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Post-edit storm, will Uddhav Thackeray crack the whip and establish his supremacy?

Wednesday, 7 May 2014 - 7:20am IST | Agency: DNA
Shiv Sena leaders expect party chief to "cut to size" those leaders who are out of line, or pose challenge to his leadership
  • Shiv Sena chief Uddhav Thackeray at a recent election meeting in Ghatkopar Rajendra Gawankar DNA

The controversy sparked by an editorial in "Saamna", the mouthpiece of the Shiv Sena, could result in a shakeup within the party, with Uddhav Thackeray likely to "cut to size" leaders who are out of line.

"After this, Uddhavji may cut some people to size... to ensure that there is no challenge to his leadership," said a party source. Uddhav is holidaying abroad and things will be clear when he returns from his sojourn early next week.

"This is the right time for him (Uddhav) to consolidate his leadership," said a senior party leader.

The editorial in "Saamna", published on Maharashtra Day (May 1), criticized Gujaratis and the trading community that have rallied behind the BJP's prime ministerial nominee Narendra Modi, exploiting Mumbai to generate wealth for themselves and raised questions about their sense of belonging to Mumbai and Maharashtra.

Uddhav is editor of "Saamna" and Sanjay Raut, Rajya Sabha MP and the party's spokesperson, is executive editor.

Raut's associates claim that he was voicing the unease among Maharashtrians, who are the core base of the party, over the increasing clout of the Gujaratis, especially after the rise of Modi on the national stage. However, the political fallout alarmed some party leaders.

While the Maharashtrians are divided between the Shiv Sena and the the Maharashtra Navnirman Sena, North Indians view the Sena with suspicion because of its sons of the soil agenda. In this situation, some Sena leaders argue that the party would have to depend on Gujaratis, who are largely BJP supporters, to shore up their voter base. This is particularly so in the context that the city and the periphery has undergone a demographic change, with the Maharashtrians being forced to move out of major pockets in an overheated real estate market.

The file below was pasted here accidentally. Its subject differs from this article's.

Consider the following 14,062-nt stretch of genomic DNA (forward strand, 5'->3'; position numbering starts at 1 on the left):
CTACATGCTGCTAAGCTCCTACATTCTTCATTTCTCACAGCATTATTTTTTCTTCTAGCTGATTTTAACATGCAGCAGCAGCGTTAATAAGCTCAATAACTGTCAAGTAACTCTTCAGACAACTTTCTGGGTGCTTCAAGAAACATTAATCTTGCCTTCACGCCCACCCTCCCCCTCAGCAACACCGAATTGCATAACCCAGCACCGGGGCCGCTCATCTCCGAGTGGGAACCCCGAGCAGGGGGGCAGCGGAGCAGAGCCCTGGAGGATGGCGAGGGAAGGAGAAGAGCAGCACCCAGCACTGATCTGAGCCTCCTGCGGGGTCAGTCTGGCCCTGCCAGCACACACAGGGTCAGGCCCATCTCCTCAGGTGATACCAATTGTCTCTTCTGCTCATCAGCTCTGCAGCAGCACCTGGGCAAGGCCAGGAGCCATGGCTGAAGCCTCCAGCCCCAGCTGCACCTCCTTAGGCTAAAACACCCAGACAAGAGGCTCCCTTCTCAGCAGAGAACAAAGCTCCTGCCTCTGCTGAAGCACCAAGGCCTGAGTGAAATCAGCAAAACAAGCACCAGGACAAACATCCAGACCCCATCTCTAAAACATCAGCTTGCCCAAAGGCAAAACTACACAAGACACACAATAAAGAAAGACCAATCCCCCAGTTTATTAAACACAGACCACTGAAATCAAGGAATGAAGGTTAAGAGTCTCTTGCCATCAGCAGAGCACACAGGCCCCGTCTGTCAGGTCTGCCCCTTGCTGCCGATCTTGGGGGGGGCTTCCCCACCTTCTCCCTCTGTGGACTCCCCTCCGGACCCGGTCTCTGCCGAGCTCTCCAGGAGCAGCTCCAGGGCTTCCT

Uddhav immediately distanced himself from the editorial in what was seen as an apparent snub to Raut. On Sunday, Yuva Sena chief Aaditya Thackeray stated that the editorial did not lash out at anybody, and he accused the media of "twisting" the contents.

On Tuesday, "Saamna" published a statement by Aaditya (a collection of his tweets) underlining the "bond" between the Gujaratis in Mumbai and the Sena and he added that the party did not endorse the views expressed in the editorial.

Party sources said Aaditya may have been prompted to issue the comments due to the involvement of Gujarati youth in the Yuva Sena.

"Balasaheb always spoke against the danger of excessive and unnecessary democracy in the Sena," the party source pointed out. Uddhav is seen as being soft-spoken and affable. Now, he could use the opportunity to strengthen his leadership.

Meanwhile, Raut told dna that he "agreed with the clarification" issued by Uddhav. "I am in agreement with the stance taken by the Shiv Sena party president... as a leader of the party and the (executive) editor," Raut said over telephone from Moscow, where he is on holiday.

"I will not oppose his stand. We have been co-ordinating well with each other since the days of Balasaheb Thackeray," Raut said.

He also dismissed reports that senior leaders Subhash Desai and Leeladhar Dake, who are trustees of Prabodhan Prakshan which publishes "Saamna", had been appointed by the party leadership to oversee the editorial functioning. Desai is also the publisher of the newspaper.

"Saamna" was launched in 1988, with Bal Thackeray as editor and Ashok Padbidri as executive editor. The "Dopahar Ka Saamna", a Hindi daily, came five years later.




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